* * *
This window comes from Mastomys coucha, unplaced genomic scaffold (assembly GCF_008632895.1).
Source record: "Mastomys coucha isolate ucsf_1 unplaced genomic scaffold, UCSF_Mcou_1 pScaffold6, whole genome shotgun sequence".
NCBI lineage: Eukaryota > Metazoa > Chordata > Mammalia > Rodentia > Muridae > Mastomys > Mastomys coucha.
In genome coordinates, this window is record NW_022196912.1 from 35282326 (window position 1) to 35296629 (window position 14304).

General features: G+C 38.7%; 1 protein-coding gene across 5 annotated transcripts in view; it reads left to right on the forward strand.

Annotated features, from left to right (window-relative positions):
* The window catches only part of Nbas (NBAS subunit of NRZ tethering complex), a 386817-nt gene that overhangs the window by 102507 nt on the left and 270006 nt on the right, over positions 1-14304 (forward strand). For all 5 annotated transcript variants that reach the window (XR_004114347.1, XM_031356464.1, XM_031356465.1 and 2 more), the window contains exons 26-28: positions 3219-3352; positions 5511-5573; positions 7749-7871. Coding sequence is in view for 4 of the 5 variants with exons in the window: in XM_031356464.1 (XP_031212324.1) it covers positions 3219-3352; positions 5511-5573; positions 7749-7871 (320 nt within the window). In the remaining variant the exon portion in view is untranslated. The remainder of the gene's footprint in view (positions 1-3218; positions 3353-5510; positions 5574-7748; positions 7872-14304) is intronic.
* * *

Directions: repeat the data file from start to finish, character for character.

This window comes from Mastomys coucha, unplaced genomic scaffold (assembly GCF_008632895.1).
Source record: "Mastomys coucha isolate ucsf_1 unplaced genomic scaffold, UCSF_Mcou_1 pScaffold6, whole genome shotgun sequence".
NCBI lineage: Eukaryota > Metazoa > Chordata > Mammalia > Rodentia > Muridae > Mastomys > Mastomys coucha.
In genome coordinates, this window is record NW_022196912.1 from 35282326 (window position 1) to 35296629 (window position 14304).

General features: G+C 38.7%; 1 protein-coding gene across 5 annotated transcripts in view; it reads left to right on the forward strand.

Annotated features, from left to right (window-relative positions):
* The window catches only part of Nbas (NBAS subunit of NRZ tethering complex), a 386817-nt gene that overhangs the window by 102507 nt on the left and 270006 nt on the right, over positions 1-14304 (forward strand). For all 5 annotated transcript variants that reach the window (XR_004114347.1, XM_031356464.1, XM_031356465.1 and 2 more), the window contains exons 26-28: positions 3219-3352; positions 5511-5573; positions 7749-7871. Coding sequence is in view for 4 of the 5 variants with exons in the window: in XM_031356464.1 (XP_031212324.1) it covers positions 3219-3352; positions 5511-5573; positions 7749-7871 (320 nt within the window). In the remaining variant the exon portion in view is untranslated. The remainder of the gene's footprint in view (positions 1-3218; positions 3353-5510; positions 5574-7748; positions 7872-14304) is intronic.